Ex Styx front man Dennis DeYoung exits stage left with a classic album chock full of quite wonderful AOR/melodic rock.
Written by: Explorer
ARTIST: Dennis DeYoung
ALBUM: 26 East Vol 2
SERIAL: FR CD 1123
COUNTRY OF ORIGIN:
LINEUP: Dennis DeYoung – Lead and Background Vocals, Keyboards, Synth Bass * Mike Morales, Ed Breckenfield, Matthew DeYoung, The Late Khari Parker – Drums * Jim Peterik, Mike Aquino, August Zadra, Jim Leahey, Tom Morello – Guitar * Jim Peterik, Jim Majors – Bass Guitar * Tim Bales, Steve Eisen, Henry Delgado – Horns * Mr. Tacit – Accordian * Jim Peterik, August Zadra, Kevin Chalfant, Suzanne DeYoung, Tito Gobi, Craig Carter, Mike Morales – Background Vocals
TRACK LISTING: 01 Hello Goodbye * 02 Land Of The Living * 03 The Last Guitar Hero * 04 Your Saving Grace * 05 Proof Of Heaven * 06 Made For Each Other * 07 There’s No Turning Back Time * 08 St. Quarantine * 09 Little Did We Know * 10 Always Time * 11 The Isle Of Misanthrope * 12 Grand Finale
This is someone that really doesn’t need any sort of introduction here at GDM. Dennis DeYoung it’s safe to say was one of THE leading players through AOR/ Melodic Rocks ‘Golden Era’ back in the late 70’s/early 80’s. I for one bought into the Styx pomp/prog hybrid big time back then, and have for the majority of the time followed most of that bands projects as well as the myriad of band members solo ventures too.
So let’s fast forward to today, and the Styx long drawn out soap opera is (hopefully) far behind us, and this album is DeYoung’s final farewell to him recording music. ’26 East, Volume 2′ very much like ‘Volume 1’ released last year once again draws on Dennis DeYoung’s melodic rock chops he honed with Styx, and quite a send off it is too. if it really is the case of him ‘retiring’ from the studio the AOR/melodic rock arena will be a sadder, emptier place for it.
Judging by Mr DeYoung’s recent (often lengthy, and also very entertaining) social media posts his ‘Modus Operandi’ around this release was to go back to that period in time that spawned the albums ‘The Grand Illusion/Pieces Of Eight’, and I can very happily report that he’s succeeded, and then some!!
Pretty much every song has It’s foundations from that time period, either lyrically or musically. Those gorgeous Styx like harmonies are all there and the songwriting has that nigh on perfect blend of AOR with hints at the underlying progressive element that was evident on both aforementioned albums.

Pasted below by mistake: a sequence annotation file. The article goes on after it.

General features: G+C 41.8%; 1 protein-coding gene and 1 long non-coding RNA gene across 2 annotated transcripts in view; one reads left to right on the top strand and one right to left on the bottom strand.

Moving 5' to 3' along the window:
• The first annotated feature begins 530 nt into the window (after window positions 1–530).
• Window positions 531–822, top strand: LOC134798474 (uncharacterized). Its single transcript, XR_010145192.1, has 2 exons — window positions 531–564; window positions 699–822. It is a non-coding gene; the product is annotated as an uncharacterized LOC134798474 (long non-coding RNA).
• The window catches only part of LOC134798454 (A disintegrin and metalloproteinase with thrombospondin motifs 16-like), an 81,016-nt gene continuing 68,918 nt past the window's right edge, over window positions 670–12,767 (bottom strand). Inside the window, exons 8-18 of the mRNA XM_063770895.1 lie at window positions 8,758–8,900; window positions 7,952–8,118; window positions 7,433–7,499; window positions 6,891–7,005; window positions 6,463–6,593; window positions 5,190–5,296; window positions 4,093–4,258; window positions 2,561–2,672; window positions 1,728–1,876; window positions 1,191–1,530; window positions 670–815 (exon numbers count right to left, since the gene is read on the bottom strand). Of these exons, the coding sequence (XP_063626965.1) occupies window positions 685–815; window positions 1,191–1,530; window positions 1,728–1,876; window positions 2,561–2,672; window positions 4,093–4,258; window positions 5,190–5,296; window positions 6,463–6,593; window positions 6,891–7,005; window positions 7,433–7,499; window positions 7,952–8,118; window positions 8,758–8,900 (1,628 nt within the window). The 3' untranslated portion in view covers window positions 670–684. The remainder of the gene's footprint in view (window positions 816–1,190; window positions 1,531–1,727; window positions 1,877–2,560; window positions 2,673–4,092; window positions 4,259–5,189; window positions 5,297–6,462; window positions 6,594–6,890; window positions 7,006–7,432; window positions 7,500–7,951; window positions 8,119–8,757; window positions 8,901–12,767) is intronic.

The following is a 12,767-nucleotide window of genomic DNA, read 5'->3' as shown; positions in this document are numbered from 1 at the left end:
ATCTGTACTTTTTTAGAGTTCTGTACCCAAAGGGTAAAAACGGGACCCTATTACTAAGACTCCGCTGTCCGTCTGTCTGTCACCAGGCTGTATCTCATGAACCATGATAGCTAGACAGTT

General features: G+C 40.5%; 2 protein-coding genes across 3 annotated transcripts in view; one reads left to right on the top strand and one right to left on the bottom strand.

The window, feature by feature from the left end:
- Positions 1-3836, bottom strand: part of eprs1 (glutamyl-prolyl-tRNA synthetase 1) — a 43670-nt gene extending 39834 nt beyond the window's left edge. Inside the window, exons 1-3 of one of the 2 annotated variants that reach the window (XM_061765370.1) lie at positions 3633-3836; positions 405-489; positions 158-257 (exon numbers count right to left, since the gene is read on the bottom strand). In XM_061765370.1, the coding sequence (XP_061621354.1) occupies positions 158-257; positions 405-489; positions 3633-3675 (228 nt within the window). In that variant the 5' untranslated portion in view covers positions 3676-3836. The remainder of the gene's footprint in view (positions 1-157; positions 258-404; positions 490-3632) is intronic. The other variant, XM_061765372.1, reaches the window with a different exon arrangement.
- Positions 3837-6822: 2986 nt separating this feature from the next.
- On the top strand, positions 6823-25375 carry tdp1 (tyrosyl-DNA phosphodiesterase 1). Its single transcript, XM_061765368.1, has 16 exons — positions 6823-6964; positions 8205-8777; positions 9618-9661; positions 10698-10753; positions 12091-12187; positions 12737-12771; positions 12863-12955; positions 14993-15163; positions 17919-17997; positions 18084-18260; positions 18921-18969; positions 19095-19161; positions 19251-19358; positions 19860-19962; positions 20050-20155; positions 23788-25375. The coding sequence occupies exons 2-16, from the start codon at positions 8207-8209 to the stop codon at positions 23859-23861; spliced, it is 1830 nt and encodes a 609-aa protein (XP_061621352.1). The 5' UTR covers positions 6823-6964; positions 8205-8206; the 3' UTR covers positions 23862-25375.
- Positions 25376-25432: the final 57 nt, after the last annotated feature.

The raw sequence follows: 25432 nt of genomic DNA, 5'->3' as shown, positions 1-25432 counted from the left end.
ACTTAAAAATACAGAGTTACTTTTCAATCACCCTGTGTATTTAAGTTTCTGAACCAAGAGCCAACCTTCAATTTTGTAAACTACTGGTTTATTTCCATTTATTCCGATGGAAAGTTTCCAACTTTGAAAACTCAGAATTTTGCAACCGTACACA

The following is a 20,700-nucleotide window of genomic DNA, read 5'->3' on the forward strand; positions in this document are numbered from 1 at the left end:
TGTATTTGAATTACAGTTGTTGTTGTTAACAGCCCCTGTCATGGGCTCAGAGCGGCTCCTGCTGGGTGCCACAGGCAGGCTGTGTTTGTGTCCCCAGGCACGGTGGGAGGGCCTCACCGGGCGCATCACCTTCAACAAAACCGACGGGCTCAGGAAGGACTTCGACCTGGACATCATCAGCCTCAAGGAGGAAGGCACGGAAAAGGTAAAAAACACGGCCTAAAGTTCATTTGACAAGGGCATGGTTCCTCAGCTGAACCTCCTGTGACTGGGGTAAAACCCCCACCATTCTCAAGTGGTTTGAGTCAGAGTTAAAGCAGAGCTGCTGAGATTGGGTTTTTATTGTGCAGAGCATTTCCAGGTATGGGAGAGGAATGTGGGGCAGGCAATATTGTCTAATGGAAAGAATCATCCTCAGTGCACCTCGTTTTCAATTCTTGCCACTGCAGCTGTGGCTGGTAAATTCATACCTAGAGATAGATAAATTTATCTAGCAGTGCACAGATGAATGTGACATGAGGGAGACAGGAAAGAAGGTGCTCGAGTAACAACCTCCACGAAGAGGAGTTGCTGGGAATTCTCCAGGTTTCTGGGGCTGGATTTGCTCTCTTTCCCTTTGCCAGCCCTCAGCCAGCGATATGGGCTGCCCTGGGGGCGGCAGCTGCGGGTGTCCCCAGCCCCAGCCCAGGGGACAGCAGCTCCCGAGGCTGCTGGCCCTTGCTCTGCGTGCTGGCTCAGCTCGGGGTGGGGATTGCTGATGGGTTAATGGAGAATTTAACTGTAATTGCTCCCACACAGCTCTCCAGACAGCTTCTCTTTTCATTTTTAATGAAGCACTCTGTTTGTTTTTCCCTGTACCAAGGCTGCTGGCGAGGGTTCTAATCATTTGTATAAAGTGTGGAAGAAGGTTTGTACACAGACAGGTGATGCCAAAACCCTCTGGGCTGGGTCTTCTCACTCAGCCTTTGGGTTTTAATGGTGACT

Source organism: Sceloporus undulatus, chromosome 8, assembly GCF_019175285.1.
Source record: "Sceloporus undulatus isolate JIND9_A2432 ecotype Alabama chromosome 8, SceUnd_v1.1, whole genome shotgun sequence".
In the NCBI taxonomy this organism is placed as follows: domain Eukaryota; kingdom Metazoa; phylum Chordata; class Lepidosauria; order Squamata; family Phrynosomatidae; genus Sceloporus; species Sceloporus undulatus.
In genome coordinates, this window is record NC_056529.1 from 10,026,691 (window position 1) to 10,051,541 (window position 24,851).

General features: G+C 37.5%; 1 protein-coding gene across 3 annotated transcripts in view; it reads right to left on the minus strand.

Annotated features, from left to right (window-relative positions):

The album kicks off with ‘Hello Goodbye’ and is an affectionate look back at DeYoung’s 60’s heroes The Beatles, and it’s also not hard to see where the current AOR darlings Cats In Space get their influences from either.
‘Land Of The Living’ and ‘The Last Guitar Hero’ both demonstrate very ably that he can still rock it out with the very best, yet both cuts manage to retain that infectious air of melody that his former band were so adept at. ‘Your Saving Grace’ and ‘Proof Of Heaven’ rather predictably…and this isn’t a criticism though folks, slow things down a tad. The former with its beautiful gospel vibe and the latter being a song that is very much inspirational in nature and hey what about those harmonies?? Beautiful.
‘Made For Each Other’ sees Dennis DeYoung in full on ballad mode, and in his hands It’s perfectly done without being too mawkish, and ‘There’s No Turning Back Time’ which sees him going though, I’m guessing his childhood memories, and a fine piece of songwriting it is too. I might add at this point that DeYoung’s voice still sounds as strong as it did some 40 odd years ago, quite remarkable.
‘St. Quarantine’ is a neat poppy play on the worlds present situation, but in Dennis DeYoung’s hands he makes it sound quite upbeat, and ‘Little Did We Know’ is a mid paced number with the Styx flavoured vocals/harmonies playing a big part in its appeal, and there’s even time for a neat Brian May like guitar solo too.
‘Always Time’ once again slows things down and it’s a stately ballad, that wonderfully emphasises what a master craftsman DeYoung is/was.
The final two cuts ‘Isle Of Misanthrope’ and ‘The Grand Finale’ really do take us back to that 76/77/78 era, with firstly ‘Isle…’ and its ‘Suite Madame Blue/Come Sail Away’ progressive sonics and is a perfect way to end the album…but wait. DeYoung couldn’t leave us without one more farewell and how fitting that he’s chosen to rework ‘The Grand Finale’, and yes it’s still pompous and spectacularly overblown, and I wouldn’t have it any other way!!
I must give a shout out to the musicians he’s assembled around him, as their performances are all excellent, and of course with the likes of Jim Peterik also helping out, this album was never going to disappoint.
The album is right up there with the very best of Styx, ‘The Grand Illusion, Pieces of Eight, Paradise Theatre’.. the list goes on. Dennis DeYoung is a master perfecting his craft and ending it all on a really high note. There isn’t one song on this and also, for the most part last year’s ‘Volume 1’ that wouldn’t fit easily into a classic Styx album.
It probably says something about the state of the current melodic rock music scene (or more likely my present listening tastes) that a 70+ year old, albeit with one hell of a track record has produced what is arguably one of the genre’s best albums in the last few years. If there was ever an album that sums up what GDM was all about, this one would be right up there with the best!!
Isle of Misanthrope
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